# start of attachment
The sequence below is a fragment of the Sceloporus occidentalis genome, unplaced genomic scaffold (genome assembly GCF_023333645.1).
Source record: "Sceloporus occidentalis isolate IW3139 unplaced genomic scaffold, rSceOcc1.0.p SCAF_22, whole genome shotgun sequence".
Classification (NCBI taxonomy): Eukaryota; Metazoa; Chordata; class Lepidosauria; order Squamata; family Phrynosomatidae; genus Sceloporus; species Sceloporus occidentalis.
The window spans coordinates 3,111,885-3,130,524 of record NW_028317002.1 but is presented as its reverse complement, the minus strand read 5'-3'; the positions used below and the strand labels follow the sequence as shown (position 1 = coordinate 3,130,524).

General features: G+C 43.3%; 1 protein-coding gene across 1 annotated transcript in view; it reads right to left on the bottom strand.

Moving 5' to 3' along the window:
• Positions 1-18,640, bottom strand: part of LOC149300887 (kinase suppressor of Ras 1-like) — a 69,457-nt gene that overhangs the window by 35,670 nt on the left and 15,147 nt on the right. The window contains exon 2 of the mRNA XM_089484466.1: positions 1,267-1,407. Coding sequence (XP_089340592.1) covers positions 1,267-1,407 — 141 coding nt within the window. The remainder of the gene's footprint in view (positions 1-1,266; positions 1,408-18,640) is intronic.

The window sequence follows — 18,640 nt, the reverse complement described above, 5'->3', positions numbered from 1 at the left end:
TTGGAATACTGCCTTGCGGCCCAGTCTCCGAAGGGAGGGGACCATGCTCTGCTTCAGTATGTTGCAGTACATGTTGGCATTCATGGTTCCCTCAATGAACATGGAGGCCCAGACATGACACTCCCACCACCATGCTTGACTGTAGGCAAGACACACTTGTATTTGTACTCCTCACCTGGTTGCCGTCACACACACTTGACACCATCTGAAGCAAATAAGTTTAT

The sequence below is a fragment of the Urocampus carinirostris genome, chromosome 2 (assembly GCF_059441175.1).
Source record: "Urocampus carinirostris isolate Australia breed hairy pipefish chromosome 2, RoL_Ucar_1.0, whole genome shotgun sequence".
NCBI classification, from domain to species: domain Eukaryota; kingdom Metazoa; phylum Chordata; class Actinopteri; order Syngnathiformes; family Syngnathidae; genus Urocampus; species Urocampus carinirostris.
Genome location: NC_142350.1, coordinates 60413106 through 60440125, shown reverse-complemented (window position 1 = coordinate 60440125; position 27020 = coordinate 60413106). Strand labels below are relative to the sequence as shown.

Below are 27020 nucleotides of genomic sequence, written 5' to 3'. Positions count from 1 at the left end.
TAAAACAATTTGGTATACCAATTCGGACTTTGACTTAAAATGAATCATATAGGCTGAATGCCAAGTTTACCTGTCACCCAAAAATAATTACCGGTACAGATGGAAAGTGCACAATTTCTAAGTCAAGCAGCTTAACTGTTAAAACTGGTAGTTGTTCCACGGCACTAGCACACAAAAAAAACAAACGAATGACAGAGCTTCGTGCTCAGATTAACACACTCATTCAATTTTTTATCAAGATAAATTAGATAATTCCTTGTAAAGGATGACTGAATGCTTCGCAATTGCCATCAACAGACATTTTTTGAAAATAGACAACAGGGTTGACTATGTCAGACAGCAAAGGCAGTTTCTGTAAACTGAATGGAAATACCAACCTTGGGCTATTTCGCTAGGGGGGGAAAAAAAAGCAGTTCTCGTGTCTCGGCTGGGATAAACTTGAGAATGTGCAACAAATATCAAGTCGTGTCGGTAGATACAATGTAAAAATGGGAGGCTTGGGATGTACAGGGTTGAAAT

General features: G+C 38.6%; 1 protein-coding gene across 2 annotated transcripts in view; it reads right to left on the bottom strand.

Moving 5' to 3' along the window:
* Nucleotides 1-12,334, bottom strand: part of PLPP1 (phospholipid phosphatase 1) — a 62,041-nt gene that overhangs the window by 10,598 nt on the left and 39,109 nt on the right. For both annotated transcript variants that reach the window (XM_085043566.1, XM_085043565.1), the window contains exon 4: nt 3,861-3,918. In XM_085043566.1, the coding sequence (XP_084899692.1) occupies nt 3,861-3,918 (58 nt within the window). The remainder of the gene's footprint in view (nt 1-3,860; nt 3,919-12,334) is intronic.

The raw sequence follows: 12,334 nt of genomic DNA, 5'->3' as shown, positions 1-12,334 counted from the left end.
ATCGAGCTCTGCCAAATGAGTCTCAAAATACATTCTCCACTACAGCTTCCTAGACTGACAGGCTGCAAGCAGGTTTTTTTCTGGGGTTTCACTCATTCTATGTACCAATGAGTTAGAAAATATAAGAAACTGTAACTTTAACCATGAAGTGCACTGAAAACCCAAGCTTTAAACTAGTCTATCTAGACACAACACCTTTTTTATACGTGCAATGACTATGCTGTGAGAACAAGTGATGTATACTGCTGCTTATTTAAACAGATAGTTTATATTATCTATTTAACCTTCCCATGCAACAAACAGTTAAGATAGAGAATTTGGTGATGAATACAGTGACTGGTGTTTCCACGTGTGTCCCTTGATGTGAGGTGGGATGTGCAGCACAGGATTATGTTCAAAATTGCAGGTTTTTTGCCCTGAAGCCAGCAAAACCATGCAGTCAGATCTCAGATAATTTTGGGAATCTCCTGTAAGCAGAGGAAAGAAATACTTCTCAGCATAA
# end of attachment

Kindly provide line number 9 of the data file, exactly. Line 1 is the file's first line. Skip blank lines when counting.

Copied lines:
TTGGAATACTGCCTTGCGGCCCAGTCTCCGAAGGGAGGGGACCATGCTCTGCTTCAGTATGTTGCAGTACATGTTGGCATTCATGGTTCCCTCAATGAACATGGAGGCCCAGACATGACACTCCCACCACCATGCTTGACTGTAGGCAAGACACACTTGTATTTGTACTCCTCACCTGGTTGCCGTCACACACACTTGACACCATCTGAAGCAAATAAGTTTAT